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The election has obtained it
After writing the words recorded in Chapter Ten, Paul saw an objection arising from his adversaries. Has God cast away all of his people who are called Jews? Where is his covenant with Israel? How are his promises to Israel to be understood? What hope can the Jew have of obtaining salvation? Paul proceeds to deal with these questions.
Romans 11:1 . In his usual way, when objection is contrary to scripture and very displeasing to him, he exclaims, ‘God forbid’ (Romans 3:3-4; Romans 3:31; Romans 6:1-2). ‘Has God cast away all Jews?’ ‘God forbid; 1 am a Jew.’ The Lord was pleased to save Saul of Tarsus who was of the seed of Abraham and of the little tribe of Benjamin. God even made him a minister of the gospel.
Romans 11:2 . Here is the most important statement: ‘God hath not cast away his people which he foreknew’ among the Jews or Gentiles. There is a sense in which all mankind are God's people. They are certainly his creatures, his subjects, his to do with as he will. But all are not foreknown; all are not objects of his eternal love and grace (Romans 8:28-30). Many will hear him say, ‘I never knew you.’ Even so, Israel was chosen from among the nations. They were called the people of God and were blessed with the promises, the prophets, the law, and the sacrifices; but all were not foreknown, for most of them perished in unbelief (Hebrews 4:2). Elijah made intercession, not for Israel but against them.
Romans 11:3 . Instead of praying for them as prophets were accustomed to do, Elijah was obliged to complain against them for their idolatry, contempt, and unbelief. He, too, thought that God was finished with Israel and would totally abandon them, for ‘they have destroyed the altars of God;’ and he felt that he was the only Israelite left who worshipped the true God (1 Kings 19:10).
Romans 11:4 . How did God answer Elijah? (1 Kings 19:18). ‘You are not alone I have seven thousand men in Israel who know my name and seek my glory.’ God had not completely cast Israel away then, nor has he cast all Jews away now. Sincere men, like Elijah, are often wrong when they despair for the cause of God and truth. When the church and the cause of Christ seem at the lowest (idolatry, superstition, and error are seemingly in full command), God always has a people whom he foreknew, redeemed, and called.
Romans 11:5 . Even so, at this present time there is a remnant (there are some); there always has been, is now, and always will be. Elijah was not the only Jewish believer in his day; and Paul says, ‘I am not the only one today.’ The number may be small (Romans 9:27), but God has his people, ‘According to the election of grace’ (Ephesians 1:3-4; 2 Thessalonians 2:13).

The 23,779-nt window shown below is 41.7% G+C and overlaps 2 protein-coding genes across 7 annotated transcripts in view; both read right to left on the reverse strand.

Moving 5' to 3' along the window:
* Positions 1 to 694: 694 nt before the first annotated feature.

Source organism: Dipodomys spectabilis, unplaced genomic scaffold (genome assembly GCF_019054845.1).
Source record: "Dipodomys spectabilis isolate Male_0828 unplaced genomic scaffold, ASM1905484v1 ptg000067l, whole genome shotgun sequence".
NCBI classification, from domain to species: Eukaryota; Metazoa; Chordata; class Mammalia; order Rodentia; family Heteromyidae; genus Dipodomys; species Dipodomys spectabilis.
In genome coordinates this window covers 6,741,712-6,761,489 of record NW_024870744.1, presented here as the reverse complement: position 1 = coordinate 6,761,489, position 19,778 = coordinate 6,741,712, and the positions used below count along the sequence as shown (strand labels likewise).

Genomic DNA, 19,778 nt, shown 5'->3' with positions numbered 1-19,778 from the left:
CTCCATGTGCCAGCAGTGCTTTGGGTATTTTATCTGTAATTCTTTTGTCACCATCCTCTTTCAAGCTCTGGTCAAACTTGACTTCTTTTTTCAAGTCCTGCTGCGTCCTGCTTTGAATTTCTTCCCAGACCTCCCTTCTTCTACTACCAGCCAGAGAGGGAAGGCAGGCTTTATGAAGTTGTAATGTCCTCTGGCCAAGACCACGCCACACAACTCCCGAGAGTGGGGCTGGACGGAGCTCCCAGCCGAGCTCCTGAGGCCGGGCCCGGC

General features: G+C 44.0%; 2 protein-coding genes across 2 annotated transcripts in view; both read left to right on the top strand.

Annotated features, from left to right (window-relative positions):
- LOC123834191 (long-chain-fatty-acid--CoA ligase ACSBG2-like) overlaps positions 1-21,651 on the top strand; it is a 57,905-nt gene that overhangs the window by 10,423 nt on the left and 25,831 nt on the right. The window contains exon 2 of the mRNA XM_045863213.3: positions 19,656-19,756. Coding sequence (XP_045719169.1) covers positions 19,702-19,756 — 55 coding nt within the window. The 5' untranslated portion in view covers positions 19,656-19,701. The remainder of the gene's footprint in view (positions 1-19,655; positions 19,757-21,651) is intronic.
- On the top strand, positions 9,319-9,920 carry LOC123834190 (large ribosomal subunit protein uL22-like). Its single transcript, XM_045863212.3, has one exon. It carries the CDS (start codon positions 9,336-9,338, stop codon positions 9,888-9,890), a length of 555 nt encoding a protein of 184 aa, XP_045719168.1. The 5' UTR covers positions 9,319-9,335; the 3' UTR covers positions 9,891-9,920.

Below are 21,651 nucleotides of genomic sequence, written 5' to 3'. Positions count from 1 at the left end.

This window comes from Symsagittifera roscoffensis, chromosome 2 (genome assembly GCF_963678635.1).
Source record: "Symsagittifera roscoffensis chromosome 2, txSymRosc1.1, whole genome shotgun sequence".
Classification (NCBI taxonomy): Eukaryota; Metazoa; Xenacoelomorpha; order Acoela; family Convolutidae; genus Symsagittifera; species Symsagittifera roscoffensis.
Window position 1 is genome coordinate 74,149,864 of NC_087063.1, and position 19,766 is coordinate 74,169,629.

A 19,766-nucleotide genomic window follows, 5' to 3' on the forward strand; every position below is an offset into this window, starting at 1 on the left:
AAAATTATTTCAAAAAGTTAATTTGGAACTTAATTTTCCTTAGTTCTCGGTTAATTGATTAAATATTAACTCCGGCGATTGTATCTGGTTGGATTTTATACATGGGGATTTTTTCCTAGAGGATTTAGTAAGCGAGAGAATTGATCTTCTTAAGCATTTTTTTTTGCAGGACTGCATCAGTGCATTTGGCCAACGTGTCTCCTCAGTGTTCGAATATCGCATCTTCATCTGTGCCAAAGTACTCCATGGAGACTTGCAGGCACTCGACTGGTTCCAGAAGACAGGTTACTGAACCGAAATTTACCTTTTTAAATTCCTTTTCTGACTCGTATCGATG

1. God chose us.
2. God chose us in Christ.
3. God chose us from eternity.
4. God chose us to be like Christ.
5. God chose according to his own will (John 1:12-13; Romans 9:16).
Almost every religionist believes in some sort of election. He must, because election is a Bible term. But the election taught in scripture is not based on works, foreseen merit, nor man's will; but God elected us according to his will, purpose, mercy, and grace (2 Timothy 1:8-9). Left to ourselves we would not love God, seek God, nor come to Christ (John 5:40-44; 1 Corinthians 2:14).
Romans 11:6 . Salvation is by the pure, unmerited grace and mercy of God. The works, efforts, and deeds of men are not involved (John 1:12-13; Romans 9:15-16). If salvation comes to us because of our works (however small), then it is not of grace. If you can find any reason why God should save you other than that by his grace in Christ he was pleased to show mercy, then you are advocating salvation by works.
Romans 11:7 . ‘What then?’ What can be said to this point that the apostle advocates? It is as clear as the sun. God has not cast away all the people of the Jews nor any whom he foreknew and gave to Christ of any age or period of time.
‘Israel hath not obtained what they sought’ that is, carnal Israel (the body and bulk of that people who sought life and righteousness by the deeds and ceremonies of the law); for this is impossible (Romans 3:20; Hebrews 10:4). They sought righteousness in the wrong place, in the wrong way.
‘But the election hath obtained it and the rest were blinded.’ Paul divides Israel into two parts the election and the rest. These chosen ones obtained mercy, grace, and righteousness in Christ as the apostle himself did, and the rest were left in darkness (2 Corinthians 4:3-6).
Has God cast away the Jews?
This is a difficult chapter, demanding the most careful and prayerful consideration, free from preconceived theories and prophetic systems. I can see five divisions.
1. ( vv. l-7.) Has God totally rejected and disowned the Jews? Of course not! Paul gives himself as an example. He says that he is a Jew and that God brought him to a knowledge of Christ. Elijah thought he was the only believer left, but God told him that he had seven thousand men who knew him. Even so, right now, there is a remnant according to the election of grace!